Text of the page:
St. John Chrysostom’s message to liturgists

We, liturgists, are a unique bunch. If you’re like me, the details of liturgy are very important to you. It also helps to be somewhat obsessive compulsive. I know I’m this way because I really do believe the old axiom we all learned in Liturgy 101—lex orandi, lex credendi—basically interpreted, “as we pray, so we believe.” The way we pray forms our belief.

But any good liturgist will know that liturgy is not the end-all, be-all of our lives as disciples. Yes, it’s rightly the source and summit (Constitution on the Sacred Liturgy, 10). But it’s not the entire activity of the Church (CSL, 9).

Today is the Memorial of Saint John Chrysostom, the “golden-tongued” late 4th-century preacher and bishop of Constantinople. He gave us, liturgists, a good reminder about the end-purpose of liturgy. It’s about lex vivendi—forming us in how we live. Sixteen centuries later, Karl Rahner, SJ, would develop this when he wrote about the “liturgy of life”—how the liturgy of the altar is intrinsically, primordially present and part of the living and dying, the “breathing of death and sacrifice,” found in all of human history (“Considerations on the Active Role of the Person in the Sacramental Event,” in Theological Investigations, vol. 14, trans. David Bourke, Seabury Press, p. 169). The Holy is present and celebrated first in human life. Praising God in our worship makes no sense unless we also recognize God’s presence in everyday life, especially in the darkest depths of human life.

Scripture constantly reminds us of this (Mt 25:31-40; Is 58:1-9), and so does Saint John Chrysostom today. Thanks to Rocco Palmo of Whispers in the Loggia for giving me this reminder several years ago by sharing Saint John Chrysostom’s meditation on Matthew 25.

Would you honor the body of Christ? Do not despise his nakedness; do not honor him here in church clothed in silk vestments and then pass him by unclothed and frozen outside. Remember that he who said, “This is my Body”, and made good his words, also said, “You saw me hungry and gave me no food”, and, “in so far as you did it not to one of these, you did it not to me”. In the first sense the body of Christ does not need clothing but worship from a pure heart. In the second sense it does need clothing and all the care we can give it.

We must learn to be discerning Christians and to honor Christ in the way in which he wants to be honored. It is only right that honor given to anyone should take the form most acceptable to the recipient not to the giver. Peter thought he was honoring the Lord when he tried to stop him washing his feet, but this was far from being genuine homage. So give God the honor he asks for, that is give your money generously to the poor. God has no need of golden vessels but of golden hearts.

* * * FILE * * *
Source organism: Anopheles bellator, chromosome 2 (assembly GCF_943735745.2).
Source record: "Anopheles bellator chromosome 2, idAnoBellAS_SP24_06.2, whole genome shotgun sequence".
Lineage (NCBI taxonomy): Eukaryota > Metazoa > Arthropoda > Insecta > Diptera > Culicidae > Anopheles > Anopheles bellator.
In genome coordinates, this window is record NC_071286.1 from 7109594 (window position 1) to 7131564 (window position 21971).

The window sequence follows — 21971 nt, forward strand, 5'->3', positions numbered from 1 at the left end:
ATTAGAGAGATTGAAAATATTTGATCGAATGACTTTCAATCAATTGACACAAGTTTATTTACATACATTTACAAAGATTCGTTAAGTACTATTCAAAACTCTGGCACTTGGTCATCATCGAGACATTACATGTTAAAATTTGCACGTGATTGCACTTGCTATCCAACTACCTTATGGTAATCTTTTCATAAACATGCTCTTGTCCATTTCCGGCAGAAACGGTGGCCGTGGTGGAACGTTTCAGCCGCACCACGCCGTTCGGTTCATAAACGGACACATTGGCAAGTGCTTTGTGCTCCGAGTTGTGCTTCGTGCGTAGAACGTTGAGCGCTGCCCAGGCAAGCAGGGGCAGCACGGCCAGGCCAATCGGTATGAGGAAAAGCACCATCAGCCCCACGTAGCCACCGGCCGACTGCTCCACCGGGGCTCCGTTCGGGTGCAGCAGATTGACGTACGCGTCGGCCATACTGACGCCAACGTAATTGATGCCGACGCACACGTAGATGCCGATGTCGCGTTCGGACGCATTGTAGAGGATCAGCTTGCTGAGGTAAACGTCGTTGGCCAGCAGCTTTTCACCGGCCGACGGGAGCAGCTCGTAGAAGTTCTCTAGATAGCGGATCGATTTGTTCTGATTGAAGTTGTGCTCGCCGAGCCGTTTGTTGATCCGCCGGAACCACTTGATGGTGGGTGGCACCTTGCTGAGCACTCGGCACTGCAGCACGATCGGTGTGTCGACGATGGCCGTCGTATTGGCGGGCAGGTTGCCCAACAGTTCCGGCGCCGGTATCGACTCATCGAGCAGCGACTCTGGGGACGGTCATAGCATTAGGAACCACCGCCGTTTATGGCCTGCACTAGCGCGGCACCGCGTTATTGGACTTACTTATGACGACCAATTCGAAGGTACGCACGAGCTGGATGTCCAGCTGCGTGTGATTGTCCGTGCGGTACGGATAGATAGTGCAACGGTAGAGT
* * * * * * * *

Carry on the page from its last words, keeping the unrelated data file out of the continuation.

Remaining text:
I am not saying you should not give golden altar vessels and so on, but I am insisting that nothing can take the place of almsgiving. The Lord will not refuse to accept the first kind of gift but he prefers the second, and quite naturally, because in the first case only the donor benefits, in the second case the poor gets the benefit. The gift of a chalice may be ostentatious; almsgiving is pure benevolence.

What is the use of loading Christ’s table with gold cups while he himself is starving? Feed the hungry and then if you have any money left over, spend it on the altar table. Will you make a cup of gold and without a cup of water? What use is it to adorn the altar with cloth of gold hangings and deny Christ a coat for his back! What would that profit you? Tell me: if you saw someone starving and refused to give him any food but instead spent your money on adorning the altar with gold, would he thank you? Would he not rather be outraged? Or if you saw someone in rags and stiff with cold and then did not give him clothing but set up golden columns in his honor, would he not say that he was being made a fool of and insulted?

Consider that Christ is that tramp who comes in need of a night’s lodging. You turn him away and then start laying rugs on the floor, draping the walls, hanging lamps on silver chains on the columns. Meanwhile the tramp is locked up in prison and you never give him a glance. Well again I am not condemning munificence in these matters. Make your house beautiful by all means but also look after the poor, or rather look after the poor first. No one was ever condemned for not adorning his house, but those who neglect the poor were threatened with hellfire for all eternity and a life of torment with devils. Adorn your house if you will, but do not forget your brother in distress. He is a temple of infinitely greater value.


  1. THANK YOU for these timely reflections. Most edifying and helpful in my ongoing reflection of so many extraordinary changes in these times, especially in my own faith community.

    And probably one of the most articulate responses to the question “WWJD?”

  2. I believe we’ve changed the order of things and with this latest translation we’re now doing lex credendi, lex orandi…

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